Against the backdrop of recent controversy over Planning Commission's poverty line, Prime Minister Manmohan Singh Thursday said gauging poverty is a "difficult task" as there are diverse views on the definition.
"Measuring poverty is a difficult task. There are diverse views about what constitutes poverty. But whatever definition we may adopt, it cannot be denied that the pace of reduction of poverty has increased after 2004," Singh said.
His comments, on the occasion of 67th Independence Day celebrations, came weeks after a major controversy over the way to define poverty.
The controversy erupted after Planning Commission said persons spending over Rs 33.33 a day in cities and Rs 27.20 in villages are not poor. Based on this, Commission concluded that the poverty ratio in the country declined to 21.9 per cent in 2011-12 from 37.2 per cent in 2004-05.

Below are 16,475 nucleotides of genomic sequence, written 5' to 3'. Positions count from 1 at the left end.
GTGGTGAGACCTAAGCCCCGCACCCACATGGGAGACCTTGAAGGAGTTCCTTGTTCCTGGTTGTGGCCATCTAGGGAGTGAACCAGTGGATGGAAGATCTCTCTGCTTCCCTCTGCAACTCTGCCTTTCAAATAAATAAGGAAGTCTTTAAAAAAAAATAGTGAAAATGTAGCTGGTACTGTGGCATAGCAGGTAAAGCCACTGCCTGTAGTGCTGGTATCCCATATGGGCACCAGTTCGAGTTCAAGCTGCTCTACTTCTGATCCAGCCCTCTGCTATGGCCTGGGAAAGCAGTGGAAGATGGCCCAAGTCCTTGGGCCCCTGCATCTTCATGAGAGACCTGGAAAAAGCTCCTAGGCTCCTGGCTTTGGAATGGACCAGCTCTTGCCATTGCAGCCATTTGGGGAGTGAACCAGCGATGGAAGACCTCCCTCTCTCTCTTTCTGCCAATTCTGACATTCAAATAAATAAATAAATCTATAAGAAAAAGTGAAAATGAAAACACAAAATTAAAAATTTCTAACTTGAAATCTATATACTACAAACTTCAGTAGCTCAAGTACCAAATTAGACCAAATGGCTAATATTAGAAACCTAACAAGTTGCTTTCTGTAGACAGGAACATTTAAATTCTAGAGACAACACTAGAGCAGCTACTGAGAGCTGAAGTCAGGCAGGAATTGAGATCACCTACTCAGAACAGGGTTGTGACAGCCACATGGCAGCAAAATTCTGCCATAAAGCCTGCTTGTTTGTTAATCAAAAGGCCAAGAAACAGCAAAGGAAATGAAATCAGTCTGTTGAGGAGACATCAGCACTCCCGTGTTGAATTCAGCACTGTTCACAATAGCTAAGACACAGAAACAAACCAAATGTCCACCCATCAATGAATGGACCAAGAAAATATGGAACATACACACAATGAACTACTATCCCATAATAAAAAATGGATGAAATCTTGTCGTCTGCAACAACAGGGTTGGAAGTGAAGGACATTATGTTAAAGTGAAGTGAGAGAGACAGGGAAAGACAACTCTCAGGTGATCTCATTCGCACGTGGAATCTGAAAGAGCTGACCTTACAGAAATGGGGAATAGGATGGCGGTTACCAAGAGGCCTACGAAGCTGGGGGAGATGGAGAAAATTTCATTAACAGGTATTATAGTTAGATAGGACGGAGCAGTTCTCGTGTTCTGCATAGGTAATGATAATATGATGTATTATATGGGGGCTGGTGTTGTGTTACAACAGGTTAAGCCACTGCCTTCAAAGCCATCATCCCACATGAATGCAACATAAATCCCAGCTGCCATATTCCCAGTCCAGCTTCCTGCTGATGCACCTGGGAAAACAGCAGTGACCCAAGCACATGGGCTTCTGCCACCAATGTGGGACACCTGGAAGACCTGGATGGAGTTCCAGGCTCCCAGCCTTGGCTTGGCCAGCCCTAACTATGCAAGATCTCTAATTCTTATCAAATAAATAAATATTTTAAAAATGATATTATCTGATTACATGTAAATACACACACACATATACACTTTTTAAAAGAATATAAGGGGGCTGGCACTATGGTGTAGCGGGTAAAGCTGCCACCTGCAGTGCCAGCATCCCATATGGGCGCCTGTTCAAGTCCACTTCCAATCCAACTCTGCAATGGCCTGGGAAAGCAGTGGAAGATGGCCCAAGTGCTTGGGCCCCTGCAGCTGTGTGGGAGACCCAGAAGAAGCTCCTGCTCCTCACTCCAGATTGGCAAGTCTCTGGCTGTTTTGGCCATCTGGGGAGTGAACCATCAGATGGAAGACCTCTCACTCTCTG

The parameters used by the Planning Commission to define poverty were criticised by Opposition as well as constituents of the ruling alliance saying the figures were unrealistic.
Singh's Cabinet colleague, Finance Minister P Chidambaram in Rajya Sabha yesterday said that about a 140 million people have been "lifted above the poverty line" during the UPA regime.
"Our claim actually is, we have lifted about 140 million people. Wherever you draw the line...You take the poverty-wise population, you take the income-wise population, stratify if, draw the line anywhere you like.
"Draw the line anywhere at two dollars, at three dollars and then, what was the population below that line 10 years ago, what is the population below that line today...The difference is about 140 million people," Chidambaram had said.